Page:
Next on the annoying grandstanders’ list is the current president, who did his best to grind immigration reform to a halt in 2007, and is — after all — now the chief executive in charge of, among other things, border control. So if he had been a more conscientious senator in the past and a more adept executive today, governors might not be at wits’ end trying to handle the financial and social burdens of illegal immigration. If he doesn’t like states meddling in immigration law, he should propose his own legislation.

And finally, the third place on the grandstanders’ list goes to the Democratic leadership in Congress, which no doubt wants to bring up immigration reform now to both tie the Republicans up in knots and mollify pro-immigration activists who’ve noticed that the Democrats have done nothing on this issue for a year and a half. Harry Reid and Nancy Pelosi have no intention of actually passing a bill (Big Labor, of course, would freak if they did); it’s simply another political Hail Mary to try to minimize the electoral wipe-out heading their way. Nothing like baiting anti-immigration activists into saying outlandish things to get the Hispanic vote energized, right?

At some point there will be some mix of Democrats and Republicans who want to take a serious stab at immigration reform. But we’re eons away from that point. But that won’t stop the Arizona governor, the president, and the Congressional Democrats from trying to get the most mileage out of the issue — while decrying everyone else who’s doing exactly the same thing.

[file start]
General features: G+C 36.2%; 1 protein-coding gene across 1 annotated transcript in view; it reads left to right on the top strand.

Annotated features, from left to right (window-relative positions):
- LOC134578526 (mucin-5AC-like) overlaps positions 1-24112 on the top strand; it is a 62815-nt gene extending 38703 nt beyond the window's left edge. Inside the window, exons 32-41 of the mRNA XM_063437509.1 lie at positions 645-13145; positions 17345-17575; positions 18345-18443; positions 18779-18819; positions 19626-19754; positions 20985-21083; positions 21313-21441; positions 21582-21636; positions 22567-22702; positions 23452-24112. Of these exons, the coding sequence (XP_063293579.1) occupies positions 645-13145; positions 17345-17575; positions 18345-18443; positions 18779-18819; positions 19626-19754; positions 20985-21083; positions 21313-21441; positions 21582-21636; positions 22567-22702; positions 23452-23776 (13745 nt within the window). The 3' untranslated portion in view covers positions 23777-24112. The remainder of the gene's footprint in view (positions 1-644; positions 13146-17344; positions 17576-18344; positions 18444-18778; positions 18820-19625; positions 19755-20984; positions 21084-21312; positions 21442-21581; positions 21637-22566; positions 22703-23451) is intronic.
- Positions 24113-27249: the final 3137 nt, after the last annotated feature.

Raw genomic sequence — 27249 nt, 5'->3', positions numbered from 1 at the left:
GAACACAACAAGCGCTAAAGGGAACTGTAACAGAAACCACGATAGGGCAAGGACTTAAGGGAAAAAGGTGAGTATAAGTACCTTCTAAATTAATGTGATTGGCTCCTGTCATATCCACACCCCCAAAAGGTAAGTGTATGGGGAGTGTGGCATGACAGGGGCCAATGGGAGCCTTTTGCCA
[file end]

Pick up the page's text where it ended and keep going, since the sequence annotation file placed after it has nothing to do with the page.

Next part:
Read Less

Iran Strike, Out

In case you missed it, the Obama administration has unequivocally taken the option of a military strike off the Iran-policy table. Here is Secretary of State Hillary Clinton in a February 15 Al Jazeera interview:

MR. FOUKARA: Just as a follow-up to what you said about Iran, Madam Secretary, you said in your speech before the U.S.-Islamic World Forum that more pressure should be applied to Iran. And there are a lot of people in the Middle East wondering if the United States is planning, at any one time, whether before the withdrawal from Iraq or after the withdrawal from Iraq, planning to launch a military attack of one kind or another against Iran.

SECRETARY CLINTON: No. We are planning to try to bring the world community together in applying pressure to Iran through sanctions adopted by the United Nations that will be particularly aimed at those enterprises controlled by the Revolutionary Guard which we believe is, in effect, supplanting the government of Iran. I mean, that is how we see it. We see that the Government of Iran, the supreme leader, the president, the parliament, is being supplanted, and that Iran is moving toward a military dictatorship. Now, that is our view.

And so, what we are trying to do is to send a message to Iran, a very clear message, that we still would be open to engagement, we still believe that there is a different path for Iran to take. But we want the world united in sending an unequivocal message to Iran that, “We will not stand idly by while you pursue a nuclear program that can be used to threaten your neighbor, and even beyond.” And we hope to try to influence the decision making within Iran. And that is our goal.